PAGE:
Creative sector tax reliefs and Covid-19
With theatres and museums now open, thoughts are turning to the impact of Covid-19 on the availability of Theatre Tax Relief (TTR) and Museum and Galleries Exhibition Tax Relief (MGETR). We have set out below some of the hot topics we have been discussing with our not for profit clients.
Please note, in all cases, advice should be taken to confirm how the rules apply to your specific circumstances.
Theatre tax reliefs
One of the conditions for TTR is that the presentation of live performances is the main object, or one of the main objects, of the company’s activities in relation to the performance. HMRC state:
At the beginning of the producing phase a company must intend that all or a high proportion of the performances of the production will be live. A performance is ‘live’ if it is to an audience before whom the performers are actually present.
Due to Covid, some productions were either postponed or cancelled all together. Where a production was cancelled it would be treated as being “abandoned”. In such cases TTR can still be claimed, subject to the normal rules, up to the point where a decision was made that there would be no live performances of the production.
Recorded productions – could they qualify for a relief?
Some theatres either live streamed productions or filmed them for viewers to watch in their own time. Is there any relief available?
In short, if the original intention was that the production would be performed in front of a live audience, but then wasn’t (perhaps it was live streamed instead), then the production would be treated as an “abandoned production”. This means that expenditure up to the point where the intention changed, and the recording became the main object, would still be eligible under the normal rules. However, any expenditure after that point would not be eligible for TTR.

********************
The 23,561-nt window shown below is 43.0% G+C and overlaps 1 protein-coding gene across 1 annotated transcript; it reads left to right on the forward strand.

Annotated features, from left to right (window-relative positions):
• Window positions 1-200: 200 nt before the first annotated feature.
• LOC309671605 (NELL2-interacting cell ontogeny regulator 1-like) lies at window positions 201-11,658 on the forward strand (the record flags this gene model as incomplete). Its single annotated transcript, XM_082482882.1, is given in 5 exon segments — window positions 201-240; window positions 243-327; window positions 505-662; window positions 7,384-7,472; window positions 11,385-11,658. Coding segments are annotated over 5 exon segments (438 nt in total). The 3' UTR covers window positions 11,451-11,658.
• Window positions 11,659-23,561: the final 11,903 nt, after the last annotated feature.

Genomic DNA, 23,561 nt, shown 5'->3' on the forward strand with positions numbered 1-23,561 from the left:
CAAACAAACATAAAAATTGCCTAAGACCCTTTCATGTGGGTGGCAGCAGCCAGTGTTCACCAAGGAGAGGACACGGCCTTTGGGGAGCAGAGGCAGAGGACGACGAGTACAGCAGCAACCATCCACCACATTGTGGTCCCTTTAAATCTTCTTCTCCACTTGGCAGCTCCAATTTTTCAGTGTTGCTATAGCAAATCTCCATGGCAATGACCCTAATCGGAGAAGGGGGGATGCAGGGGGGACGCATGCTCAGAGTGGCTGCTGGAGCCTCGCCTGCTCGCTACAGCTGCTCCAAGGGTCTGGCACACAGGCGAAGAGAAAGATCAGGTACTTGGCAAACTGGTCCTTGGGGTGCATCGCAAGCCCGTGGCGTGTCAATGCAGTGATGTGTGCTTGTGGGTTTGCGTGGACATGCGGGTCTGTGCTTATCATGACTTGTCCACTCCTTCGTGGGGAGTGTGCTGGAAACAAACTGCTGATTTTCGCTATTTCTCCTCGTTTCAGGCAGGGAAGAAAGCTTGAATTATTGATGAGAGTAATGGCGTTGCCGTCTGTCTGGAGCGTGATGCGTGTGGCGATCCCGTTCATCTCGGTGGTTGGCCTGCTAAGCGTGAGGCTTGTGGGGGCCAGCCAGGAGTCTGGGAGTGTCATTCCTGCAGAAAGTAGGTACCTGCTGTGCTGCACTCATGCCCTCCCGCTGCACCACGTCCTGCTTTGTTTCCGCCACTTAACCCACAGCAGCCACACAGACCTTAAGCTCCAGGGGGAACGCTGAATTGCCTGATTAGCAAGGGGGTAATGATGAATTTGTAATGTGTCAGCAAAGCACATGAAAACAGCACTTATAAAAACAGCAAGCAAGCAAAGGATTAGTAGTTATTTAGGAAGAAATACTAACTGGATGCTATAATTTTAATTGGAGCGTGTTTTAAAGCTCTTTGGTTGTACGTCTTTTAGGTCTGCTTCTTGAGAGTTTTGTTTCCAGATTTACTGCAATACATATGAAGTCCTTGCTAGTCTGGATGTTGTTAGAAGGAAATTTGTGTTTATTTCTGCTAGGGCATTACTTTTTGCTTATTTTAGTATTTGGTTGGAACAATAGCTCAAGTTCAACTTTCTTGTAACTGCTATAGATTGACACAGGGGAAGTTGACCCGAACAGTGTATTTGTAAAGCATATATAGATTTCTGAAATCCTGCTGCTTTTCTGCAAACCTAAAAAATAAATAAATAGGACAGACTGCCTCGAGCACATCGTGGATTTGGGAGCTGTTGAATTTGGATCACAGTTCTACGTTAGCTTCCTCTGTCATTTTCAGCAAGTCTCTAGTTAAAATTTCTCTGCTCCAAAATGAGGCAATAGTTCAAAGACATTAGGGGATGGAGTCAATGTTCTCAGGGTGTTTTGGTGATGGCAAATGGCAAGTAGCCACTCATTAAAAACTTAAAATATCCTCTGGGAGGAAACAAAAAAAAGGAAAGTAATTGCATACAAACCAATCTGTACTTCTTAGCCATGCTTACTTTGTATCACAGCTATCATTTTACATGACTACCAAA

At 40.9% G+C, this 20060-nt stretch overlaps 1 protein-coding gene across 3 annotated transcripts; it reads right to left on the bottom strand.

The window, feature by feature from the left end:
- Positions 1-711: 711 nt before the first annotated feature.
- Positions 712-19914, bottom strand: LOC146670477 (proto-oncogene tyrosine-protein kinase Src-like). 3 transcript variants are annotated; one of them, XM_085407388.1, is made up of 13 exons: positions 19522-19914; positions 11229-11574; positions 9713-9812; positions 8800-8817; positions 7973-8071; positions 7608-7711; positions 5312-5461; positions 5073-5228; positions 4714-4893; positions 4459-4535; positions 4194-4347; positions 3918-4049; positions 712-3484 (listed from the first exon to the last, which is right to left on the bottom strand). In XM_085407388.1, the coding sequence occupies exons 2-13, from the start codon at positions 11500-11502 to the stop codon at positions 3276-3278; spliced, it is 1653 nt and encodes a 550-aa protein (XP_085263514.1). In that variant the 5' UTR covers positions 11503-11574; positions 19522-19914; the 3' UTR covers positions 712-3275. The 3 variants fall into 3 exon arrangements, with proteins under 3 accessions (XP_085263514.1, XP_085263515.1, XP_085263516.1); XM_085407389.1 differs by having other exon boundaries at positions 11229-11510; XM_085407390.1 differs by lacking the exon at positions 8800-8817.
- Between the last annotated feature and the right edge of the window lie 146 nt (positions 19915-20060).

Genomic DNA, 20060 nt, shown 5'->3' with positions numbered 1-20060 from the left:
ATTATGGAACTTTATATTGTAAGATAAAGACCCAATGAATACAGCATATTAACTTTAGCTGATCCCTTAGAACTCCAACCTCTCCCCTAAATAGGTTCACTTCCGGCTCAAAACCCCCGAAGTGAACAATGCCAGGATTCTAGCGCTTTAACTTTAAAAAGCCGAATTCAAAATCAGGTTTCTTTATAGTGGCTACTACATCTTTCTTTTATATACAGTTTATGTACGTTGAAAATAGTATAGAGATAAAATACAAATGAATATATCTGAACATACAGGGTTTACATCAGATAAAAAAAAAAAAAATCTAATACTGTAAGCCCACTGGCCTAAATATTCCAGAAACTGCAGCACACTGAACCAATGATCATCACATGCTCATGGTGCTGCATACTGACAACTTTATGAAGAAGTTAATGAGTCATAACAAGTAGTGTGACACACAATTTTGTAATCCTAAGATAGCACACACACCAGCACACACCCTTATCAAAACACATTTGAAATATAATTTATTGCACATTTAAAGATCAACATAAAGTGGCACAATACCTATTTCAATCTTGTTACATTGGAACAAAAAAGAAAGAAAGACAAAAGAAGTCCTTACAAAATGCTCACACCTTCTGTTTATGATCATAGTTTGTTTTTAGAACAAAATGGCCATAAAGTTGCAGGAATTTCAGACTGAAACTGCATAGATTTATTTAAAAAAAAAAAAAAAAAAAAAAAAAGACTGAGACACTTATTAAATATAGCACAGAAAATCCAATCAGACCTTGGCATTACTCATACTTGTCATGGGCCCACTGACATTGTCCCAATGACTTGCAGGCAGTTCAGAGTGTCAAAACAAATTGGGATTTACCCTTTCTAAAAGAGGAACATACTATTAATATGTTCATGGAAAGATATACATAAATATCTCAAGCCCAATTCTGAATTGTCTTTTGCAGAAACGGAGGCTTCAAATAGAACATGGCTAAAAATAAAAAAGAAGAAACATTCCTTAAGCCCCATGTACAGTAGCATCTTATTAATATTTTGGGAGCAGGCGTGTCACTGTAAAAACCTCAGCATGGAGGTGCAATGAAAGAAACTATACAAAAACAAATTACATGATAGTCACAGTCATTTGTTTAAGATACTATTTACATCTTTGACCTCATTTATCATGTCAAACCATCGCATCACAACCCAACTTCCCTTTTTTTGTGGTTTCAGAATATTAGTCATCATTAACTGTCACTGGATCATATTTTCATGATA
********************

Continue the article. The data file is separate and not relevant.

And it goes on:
Could it be eligible for Film Tax Relief instead? The answer is: probably not. One of the conditions for Film Tax Relief is that the film is intended for “Theatrical Release”. This means the intention must have been that the film would be shown to the paying public at the commercial cinema.
What if a tour was disrupted?
The rate of TTR is 20% for touring productions and 25% for non touring production, with normally 80% of expenditure qualifying, this means the effect rate of relief if either 16% or 20%.
If the original intention was that a production would go on tour, and this planned tour met the requirements of being a “touring production” for the purposes of TTR, if the plan changed due to unforeseen circumstances such as Covid then this may not affect the production’s status as “touring”.
Museum and galleries exhibition tax relief
Like theatres, museums were forced to close in 2020 due to Covid. Some exhibitions were postponed or cancelled all together. Similar to TTR, under the MGETR rules only exhibitions which are intended for public display qualify for relief. However, again, there are “abandonment” provisions in relation to cancelled exhibitions i.e. relief can still be claimed for qualifying production expenditure up to the point a decision was made to cancel the exhibition.
What if a touring exhibition was disrupted?
Similar to TTR, should a tour of an exhibition have been disrupted by Covid then this may not affect the exhibition’s status as “touring”.
The end of MGETR?
The MGETR legislation is currently written so that claims can only be made in relation to qualifying expenditure up to 31 March 2022. There fore there is a possibility that museums are in their last accounting period for MGETR.
The government has promised to review the MGETR legislation.
We are hopeful that MGETR will be extended, however, there has been no recent update from the government or HMRC on this topic.